Review | Red Hood and the Outlaws #1

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Starfire has what must be the best body in all of the DC Universe (that's saying a lot). Why else would writer Scott Lobdell and artist Kenneth Rocafort spend so much time lustily featuring it as the most important thing going on in this first issue? And why else would an alien have silicon breasts? But let's take it seriously for just a second. Why are Lobdell and Rocafort allowed to objectify Starfire so thoroughly? Jason Todd (a.k.a. Red Hood) rescues Roy Harper (a.k.a. Speedy) from a Middle Eastern prison, with no small help from Starfire. They then hit the Caribbean, so that after we've been treated to Starfire's costume-cum-pasties, we get numerous shots of her bikini-clad body. And then, after Jason hints that he's had sex with her, she wanders over to Roy and asks, "Do you want to have sex with me?" My guess is that Lobdell will claim this is the ultimate form of feminism and sexual empowerment: A supernaturally attractive woman has the confidence and power to put her above the fray, granting her total sexual freedom. But really that sounds to me more like a male writer's dream of the ultimate form of feminism, one in which a beautiful woman feels so untied to sexual mores that she could randomly select any hapless man as a sex partner. Feminists, I suspect, would rather wear clothing.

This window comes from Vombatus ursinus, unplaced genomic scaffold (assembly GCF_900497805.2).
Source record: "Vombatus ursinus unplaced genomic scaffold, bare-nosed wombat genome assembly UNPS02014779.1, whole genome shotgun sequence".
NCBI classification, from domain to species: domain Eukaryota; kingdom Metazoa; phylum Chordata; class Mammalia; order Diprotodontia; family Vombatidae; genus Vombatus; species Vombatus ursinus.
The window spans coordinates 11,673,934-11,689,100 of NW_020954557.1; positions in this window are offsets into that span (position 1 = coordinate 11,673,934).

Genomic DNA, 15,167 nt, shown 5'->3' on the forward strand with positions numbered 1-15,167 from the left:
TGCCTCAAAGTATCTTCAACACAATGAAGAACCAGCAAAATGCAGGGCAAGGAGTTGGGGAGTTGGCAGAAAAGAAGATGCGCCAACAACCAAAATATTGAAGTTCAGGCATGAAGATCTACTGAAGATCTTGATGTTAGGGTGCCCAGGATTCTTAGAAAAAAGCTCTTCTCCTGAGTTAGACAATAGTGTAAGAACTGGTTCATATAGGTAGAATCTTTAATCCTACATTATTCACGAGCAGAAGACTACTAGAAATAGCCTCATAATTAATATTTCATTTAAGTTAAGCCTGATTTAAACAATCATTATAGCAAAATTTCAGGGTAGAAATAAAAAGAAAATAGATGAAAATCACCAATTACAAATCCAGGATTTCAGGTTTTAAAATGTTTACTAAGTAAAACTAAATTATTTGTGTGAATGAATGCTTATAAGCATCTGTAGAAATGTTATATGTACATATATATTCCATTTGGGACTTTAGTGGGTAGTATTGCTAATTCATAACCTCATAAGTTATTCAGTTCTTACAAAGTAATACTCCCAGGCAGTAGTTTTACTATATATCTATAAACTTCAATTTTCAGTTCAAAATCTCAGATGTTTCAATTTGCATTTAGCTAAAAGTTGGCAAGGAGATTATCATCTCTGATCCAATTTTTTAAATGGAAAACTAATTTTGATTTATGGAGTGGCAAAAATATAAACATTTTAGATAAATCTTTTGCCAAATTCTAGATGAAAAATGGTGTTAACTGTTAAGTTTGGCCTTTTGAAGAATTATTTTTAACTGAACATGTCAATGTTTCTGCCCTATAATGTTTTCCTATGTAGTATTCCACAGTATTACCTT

All of this is starting to make me feel downright prudish. I really wish it wasn't still necessary to scold major comics publishers for continuing to perpetuate this bullshit. It's also worth calling out Lobdell for his politically tin-eared opening, in which Red Hood springs Speedy from DC's fictional Qurac: "He came to the Middle Eastern nation of Qurac to to (sic) help the people here overthrow a brutal dictator. Turns out—surprise, surprise—that the people turned out to be just as bad." I know Qurac is DC's fill-in for a terrorist state, but claiming that "the people" are just as bad as the dictator at a time when the Arab Spring has taken down Qaddafi and Mubarak, dictators have turned weapons on their own people, and protestors continue to press the issue of human rights in the Middle East, it's just outrageously cynical and behind the times. And, like the rest of this book, it's trash.



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